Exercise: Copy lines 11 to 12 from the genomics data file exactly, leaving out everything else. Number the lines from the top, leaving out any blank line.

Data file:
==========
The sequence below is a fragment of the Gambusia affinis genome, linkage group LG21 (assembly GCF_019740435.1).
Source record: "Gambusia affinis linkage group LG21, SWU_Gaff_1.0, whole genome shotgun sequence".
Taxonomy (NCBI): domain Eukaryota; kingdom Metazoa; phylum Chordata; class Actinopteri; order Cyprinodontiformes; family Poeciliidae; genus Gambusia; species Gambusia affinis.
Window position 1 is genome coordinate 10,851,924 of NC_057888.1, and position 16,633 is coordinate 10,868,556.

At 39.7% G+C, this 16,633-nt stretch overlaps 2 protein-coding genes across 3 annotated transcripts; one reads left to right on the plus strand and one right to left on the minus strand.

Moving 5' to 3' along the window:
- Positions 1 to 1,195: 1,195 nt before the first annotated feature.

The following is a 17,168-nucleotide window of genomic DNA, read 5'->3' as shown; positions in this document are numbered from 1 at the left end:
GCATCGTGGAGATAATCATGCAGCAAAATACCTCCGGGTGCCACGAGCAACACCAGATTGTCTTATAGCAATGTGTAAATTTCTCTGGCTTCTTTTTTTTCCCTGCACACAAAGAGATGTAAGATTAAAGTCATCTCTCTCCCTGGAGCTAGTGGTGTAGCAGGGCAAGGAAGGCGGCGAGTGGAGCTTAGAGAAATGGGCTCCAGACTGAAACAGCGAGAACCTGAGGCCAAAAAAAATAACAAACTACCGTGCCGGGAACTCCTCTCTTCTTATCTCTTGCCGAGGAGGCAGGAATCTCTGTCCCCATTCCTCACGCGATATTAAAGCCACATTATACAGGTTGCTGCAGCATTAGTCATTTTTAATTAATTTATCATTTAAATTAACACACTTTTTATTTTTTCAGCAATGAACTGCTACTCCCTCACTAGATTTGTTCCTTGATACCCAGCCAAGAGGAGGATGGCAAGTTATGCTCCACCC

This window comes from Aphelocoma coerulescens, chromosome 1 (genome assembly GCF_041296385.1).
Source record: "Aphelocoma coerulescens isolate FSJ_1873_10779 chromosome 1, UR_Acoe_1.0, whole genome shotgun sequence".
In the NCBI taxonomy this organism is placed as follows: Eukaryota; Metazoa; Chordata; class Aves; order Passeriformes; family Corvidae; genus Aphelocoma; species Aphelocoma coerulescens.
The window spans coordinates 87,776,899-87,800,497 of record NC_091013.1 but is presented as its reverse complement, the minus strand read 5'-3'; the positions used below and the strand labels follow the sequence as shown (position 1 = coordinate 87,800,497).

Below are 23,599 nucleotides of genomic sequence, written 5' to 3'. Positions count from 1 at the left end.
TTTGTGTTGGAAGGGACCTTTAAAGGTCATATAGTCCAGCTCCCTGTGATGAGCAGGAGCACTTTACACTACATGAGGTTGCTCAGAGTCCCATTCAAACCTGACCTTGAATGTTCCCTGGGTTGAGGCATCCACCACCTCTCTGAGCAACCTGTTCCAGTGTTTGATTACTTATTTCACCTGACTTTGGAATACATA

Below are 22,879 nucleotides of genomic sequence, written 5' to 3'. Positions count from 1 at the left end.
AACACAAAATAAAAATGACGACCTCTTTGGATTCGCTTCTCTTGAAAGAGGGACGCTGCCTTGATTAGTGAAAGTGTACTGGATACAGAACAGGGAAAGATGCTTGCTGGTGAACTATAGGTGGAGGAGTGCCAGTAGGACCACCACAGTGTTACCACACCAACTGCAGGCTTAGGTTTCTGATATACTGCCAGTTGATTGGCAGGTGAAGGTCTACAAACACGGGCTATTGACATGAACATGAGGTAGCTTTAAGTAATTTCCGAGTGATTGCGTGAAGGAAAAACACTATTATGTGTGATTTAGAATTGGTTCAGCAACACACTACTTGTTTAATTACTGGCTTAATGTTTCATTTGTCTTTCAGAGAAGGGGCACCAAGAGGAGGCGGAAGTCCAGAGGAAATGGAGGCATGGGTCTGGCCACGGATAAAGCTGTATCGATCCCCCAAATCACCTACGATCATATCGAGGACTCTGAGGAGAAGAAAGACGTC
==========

Source record: "Aphelocoma coerulescens isolate FSJ_1873_10779 chromosome 1, UR_Acoe_1.0, whole genome shotgun sequence".
In the NCBI taxonomy this organism is placed as follows: Eukaryota; Metazoa; Chordata; class Aves; order Passeriformes; family Corvidae; genus Aphelocoma; species Aphelocoma coerulescens.